Reducing contaminants from dairy-farm laneways

Dairy farm laneways adjacent to drains pose a risk as a potential source of contaminants to water. Laneways represent locations with large amounts of effluent loading. Furthermore, cow movement across a laneway of compacted gravels is likely to mobilise fine sediment, increasing the possibility of transport into waterways via runoff during rainfall events. Despite the risk of contaminant losses from laneways to nearby waterways, few studies have quantified the effects of good riparian practices to reduce loading of nutrients, sediment and faecal material from surface runoff.

A trial has been installed on a Pāmu (Landcorp) farm in the Manawatu, Moutua complex where a cow laneway runs adjacent to an open (pumped) drain for 700m+. Six rank grass riparian buffers plots have been installed at increasing distances from the cowshed (up to 500m) to determine the effects of differing riparian widths (0.5 to 3.5m) and different loading rates. A novel sampling technique to capture surface runoff- and estimate attenuation of contaminants has been installed. Care has been taken to ensure constant slope away from the laneway centre at each of the six plots.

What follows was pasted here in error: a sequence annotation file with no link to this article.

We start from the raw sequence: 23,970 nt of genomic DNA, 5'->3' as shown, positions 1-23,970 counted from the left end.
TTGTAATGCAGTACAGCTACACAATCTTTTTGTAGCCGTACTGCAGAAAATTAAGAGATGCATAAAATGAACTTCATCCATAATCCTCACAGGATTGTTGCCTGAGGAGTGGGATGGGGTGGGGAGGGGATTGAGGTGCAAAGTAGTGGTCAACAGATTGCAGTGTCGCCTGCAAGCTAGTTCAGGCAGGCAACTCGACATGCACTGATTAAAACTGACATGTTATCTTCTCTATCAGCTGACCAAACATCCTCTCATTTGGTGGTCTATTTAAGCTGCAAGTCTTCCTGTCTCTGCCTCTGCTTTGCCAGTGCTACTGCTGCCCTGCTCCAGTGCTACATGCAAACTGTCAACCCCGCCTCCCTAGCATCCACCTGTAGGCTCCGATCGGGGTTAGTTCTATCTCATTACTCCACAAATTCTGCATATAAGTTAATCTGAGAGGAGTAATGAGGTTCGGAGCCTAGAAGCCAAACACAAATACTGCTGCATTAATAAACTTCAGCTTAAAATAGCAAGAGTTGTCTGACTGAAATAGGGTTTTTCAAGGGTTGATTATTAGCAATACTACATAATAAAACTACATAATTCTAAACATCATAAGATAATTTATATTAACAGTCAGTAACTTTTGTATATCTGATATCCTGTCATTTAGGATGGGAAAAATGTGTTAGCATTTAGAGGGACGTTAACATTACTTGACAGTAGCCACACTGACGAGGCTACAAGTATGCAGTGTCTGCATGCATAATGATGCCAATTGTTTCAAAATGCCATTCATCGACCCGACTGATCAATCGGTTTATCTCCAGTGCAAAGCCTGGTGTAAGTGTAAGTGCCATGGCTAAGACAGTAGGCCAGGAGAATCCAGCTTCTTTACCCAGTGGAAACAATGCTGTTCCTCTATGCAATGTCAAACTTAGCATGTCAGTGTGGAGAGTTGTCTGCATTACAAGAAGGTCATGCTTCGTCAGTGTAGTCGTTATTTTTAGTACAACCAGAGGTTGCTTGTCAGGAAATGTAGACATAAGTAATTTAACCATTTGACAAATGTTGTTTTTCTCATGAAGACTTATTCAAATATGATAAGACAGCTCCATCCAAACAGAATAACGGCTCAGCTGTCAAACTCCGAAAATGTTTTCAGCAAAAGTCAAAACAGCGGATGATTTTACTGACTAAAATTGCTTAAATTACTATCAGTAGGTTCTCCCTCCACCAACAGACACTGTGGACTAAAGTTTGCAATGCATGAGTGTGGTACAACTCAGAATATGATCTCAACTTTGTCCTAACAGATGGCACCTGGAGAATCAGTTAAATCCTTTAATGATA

You can see the results by reading the poster here.